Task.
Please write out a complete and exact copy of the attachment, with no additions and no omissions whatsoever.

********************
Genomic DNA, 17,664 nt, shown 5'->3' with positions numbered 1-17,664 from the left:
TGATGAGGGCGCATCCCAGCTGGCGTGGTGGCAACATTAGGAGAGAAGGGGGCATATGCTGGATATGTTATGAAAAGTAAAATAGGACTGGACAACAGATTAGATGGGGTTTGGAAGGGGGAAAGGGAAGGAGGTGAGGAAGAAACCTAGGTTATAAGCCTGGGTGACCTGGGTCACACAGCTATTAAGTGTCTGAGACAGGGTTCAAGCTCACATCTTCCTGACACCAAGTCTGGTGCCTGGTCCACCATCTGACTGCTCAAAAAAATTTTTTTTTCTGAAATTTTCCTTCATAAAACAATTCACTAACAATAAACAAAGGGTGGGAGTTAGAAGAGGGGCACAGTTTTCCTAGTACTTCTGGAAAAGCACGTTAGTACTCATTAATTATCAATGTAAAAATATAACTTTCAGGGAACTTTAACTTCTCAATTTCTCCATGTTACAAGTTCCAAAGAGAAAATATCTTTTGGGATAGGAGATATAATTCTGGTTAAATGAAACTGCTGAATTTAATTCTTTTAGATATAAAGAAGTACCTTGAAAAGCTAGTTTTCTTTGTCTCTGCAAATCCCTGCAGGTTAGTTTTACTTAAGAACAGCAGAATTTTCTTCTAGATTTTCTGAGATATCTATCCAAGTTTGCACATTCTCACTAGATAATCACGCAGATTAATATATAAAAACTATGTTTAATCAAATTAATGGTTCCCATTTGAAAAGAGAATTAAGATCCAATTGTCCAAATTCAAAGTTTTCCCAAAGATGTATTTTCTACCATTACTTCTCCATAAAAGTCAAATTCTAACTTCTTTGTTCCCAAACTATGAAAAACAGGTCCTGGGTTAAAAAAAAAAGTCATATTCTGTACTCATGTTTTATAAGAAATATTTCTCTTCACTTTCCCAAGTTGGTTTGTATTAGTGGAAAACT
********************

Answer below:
Genomic DNA, 17,664 nt, shown 5'->3' with positions numbered 1-17,664 from the left:
TGATGAGGGCGCATCCCAGCTGGCGTGGTGGCAACATTAGGAGAGAAGGGGGCATATGCTGGATATGTTATGAAAAGTAAAATAGGACTGGACAACAGATTAGATGGGGTTTGGAAGGGGGAAAGGGAAGGAGGTGAGGAAGAAACCTAGGTTATAAGCCTGGGTGACCTGGGTCACACAGCTATTAAGTGTCTGAGACAGGGTTCAAGCTCACATCTTCCTGACACCAAGTCTGGTGCCTGGTCCACCATCTGACTGCTCAAAAAAATTTTTTTTTCTGAAATTTTCCTTCATAAAACAATTCACTAACAATAAACAAAGGGTGGGAGTTAGAAGAGGGGCACAGTTTTCCTAGTACTTCTGGAAAAGCACGTTAGTACTCATTAATTATCAATGTAAAAATATAACTTTCAGGGAACTTTAACTTCTCAATTTCTCCATGTTACAAGTTCCAAAGAGAAAATATCTTTTGGGATAGGAGATATAATTCTGGTTAAATGAAACTGCTGAATTTAATTCTTTTAGATATAAAGAAGTACCTTGAAAAGCTAGTTTTCTTTGTCTCTGCAAATCCCTGCAGGTTAGTTTTACTTAAGAACAGCAGAATTTTCTTCTAGATTTTCTGAGATATCTATCCAAGTTTGCACATTCTCACTAGATAATCACGCAGATTAATATATAAAAACTATGTTTAATCAAATTAATGGTTCCCATTTGAAAAGAGAATTAAGATCCAATTGTCCAAATTCAAAGTTTTCCCAAAGATGTATTTTCTACCATTACTTCTCCATAAAAGTCAAATTCTAACTTCTTTGTTCCCAAACTATGAAAAACAGGTCCTGGGTTAAAAAAAAAAGTCATATTCTGTACTCATGTTTTATAAGAAATATTTCTCTTCACTTTCCCAAGTTGGTTTGTATTAGTGGAAAACT